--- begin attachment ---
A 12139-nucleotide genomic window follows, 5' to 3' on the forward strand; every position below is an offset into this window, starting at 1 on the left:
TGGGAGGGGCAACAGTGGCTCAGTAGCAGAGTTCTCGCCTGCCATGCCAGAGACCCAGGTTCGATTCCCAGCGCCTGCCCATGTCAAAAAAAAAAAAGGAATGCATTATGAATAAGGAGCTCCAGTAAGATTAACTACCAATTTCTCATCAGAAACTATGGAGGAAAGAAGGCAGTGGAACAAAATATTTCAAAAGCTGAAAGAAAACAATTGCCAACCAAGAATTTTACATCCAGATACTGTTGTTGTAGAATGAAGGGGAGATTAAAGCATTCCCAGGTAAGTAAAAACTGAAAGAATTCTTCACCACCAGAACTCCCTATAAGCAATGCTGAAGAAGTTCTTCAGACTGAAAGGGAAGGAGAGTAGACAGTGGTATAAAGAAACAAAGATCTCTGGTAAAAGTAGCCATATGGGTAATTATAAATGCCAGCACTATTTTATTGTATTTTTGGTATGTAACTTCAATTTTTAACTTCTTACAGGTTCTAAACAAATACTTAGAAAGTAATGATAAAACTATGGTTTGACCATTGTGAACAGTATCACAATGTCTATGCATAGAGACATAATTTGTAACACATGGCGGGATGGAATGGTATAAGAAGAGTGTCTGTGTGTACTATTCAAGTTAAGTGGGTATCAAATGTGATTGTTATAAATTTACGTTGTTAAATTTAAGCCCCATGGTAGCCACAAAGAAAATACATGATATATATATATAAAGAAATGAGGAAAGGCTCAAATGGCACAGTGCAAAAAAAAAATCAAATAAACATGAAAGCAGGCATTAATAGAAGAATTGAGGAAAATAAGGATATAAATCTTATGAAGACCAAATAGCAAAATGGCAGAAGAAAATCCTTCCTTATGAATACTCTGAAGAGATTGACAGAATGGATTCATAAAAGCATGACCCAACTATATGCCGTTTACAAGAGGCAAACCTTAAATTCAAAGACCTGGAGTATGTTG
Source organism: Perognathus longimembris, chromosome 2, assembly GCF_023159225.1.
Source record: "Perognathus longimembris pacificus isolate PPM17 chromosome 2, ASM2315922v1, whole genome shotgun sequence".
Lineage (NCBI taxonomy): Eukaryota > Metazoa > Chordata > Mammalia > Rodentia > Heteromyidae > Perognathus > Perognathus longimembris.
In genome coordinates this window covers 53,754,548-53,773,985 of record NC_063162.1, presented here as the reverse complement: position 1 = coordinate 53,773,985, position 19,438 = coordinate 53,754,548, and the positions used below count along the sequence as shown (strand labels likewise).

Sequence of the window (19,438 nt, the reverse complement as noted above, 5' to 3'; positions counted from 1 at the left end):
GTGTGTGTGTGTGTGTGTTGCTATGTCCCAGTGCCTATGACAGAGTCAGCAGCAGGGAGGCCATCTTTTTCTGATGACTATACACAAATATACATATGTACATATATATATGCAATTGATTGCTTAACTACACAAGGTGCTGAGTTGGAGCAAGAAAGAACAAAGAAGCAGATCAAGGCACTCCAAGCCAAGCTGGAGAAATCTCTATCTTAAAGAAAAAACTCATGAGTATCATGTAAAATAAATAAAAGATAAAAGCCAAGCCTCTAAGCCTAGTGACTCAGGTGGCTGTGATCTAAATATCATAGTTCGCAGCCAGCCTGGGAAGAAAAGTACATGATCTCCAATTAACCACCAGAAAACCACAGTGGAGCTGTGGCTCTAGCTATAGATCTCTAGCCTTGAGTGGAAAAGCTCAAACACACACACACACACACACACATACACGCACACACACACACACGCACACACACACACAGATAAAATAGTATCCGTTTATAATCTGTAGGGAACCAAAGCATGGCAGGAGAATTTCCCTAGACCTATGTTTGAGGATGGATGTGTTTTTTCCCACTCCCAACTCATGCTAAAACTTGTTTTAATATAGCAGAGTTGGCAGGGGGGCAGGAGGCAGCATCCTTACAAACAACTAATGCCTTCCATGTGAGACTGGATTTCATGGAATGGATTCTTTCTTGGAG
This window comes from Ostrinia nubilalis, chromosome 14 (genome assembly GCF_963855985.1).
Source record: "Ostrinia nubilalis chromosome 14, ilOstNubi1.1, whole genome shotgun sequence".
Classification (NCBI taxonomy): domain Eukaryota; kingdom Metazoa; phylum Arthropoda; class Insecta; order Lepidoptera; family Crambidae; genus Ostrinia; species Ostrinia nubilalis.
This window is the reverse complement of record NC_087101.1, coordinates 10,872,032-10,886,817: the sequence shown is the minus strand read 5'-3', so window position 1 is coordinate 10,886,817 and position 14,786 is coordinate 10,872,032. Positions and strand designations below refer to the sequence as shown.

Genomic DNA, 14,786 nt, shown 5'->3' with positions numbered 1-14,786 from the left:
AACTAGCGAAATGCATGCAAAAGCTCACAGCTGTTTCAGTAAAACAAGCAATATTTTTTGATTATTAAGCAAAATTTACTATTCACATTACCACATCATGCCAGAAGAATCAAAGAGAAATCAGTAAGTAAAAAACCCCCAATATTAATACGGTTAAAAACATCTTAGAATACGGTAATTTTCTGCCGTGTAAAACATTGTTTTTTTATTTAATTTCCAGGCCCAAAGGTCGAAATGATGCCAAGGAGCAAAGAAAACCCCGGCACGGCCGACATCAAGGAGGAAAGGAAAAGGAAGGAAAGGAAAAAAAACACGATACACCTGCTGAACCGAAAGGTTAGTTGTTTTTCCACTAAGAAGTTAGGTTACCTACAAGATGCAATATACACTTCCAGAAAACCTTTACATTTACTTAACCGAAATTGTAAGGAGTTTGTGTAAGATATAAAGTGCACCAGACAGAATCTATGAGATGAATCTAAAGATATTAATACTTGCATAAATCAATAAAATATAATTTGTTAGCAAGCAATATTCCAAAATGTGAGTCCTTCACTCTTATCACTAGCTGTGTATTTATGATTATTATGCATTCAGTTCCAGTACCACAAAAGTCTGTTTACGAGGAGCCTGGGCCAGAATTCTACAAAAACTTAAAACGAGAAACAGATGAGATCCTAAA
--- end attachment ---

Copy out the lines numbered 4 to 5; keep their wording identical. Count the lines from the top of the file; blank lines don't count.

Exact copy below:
Source record: "Perognathus longimembris pacificus isolate PPM17 chromosome 2, ASM2315922v1, whole genome shotgun sequence".
Lineage (NCBI taxonomy): Eukaryota > Metazoa > Chordata > Mammalia > Rodentia > Heteromyidae > Perognathus > Perognathus longimembris.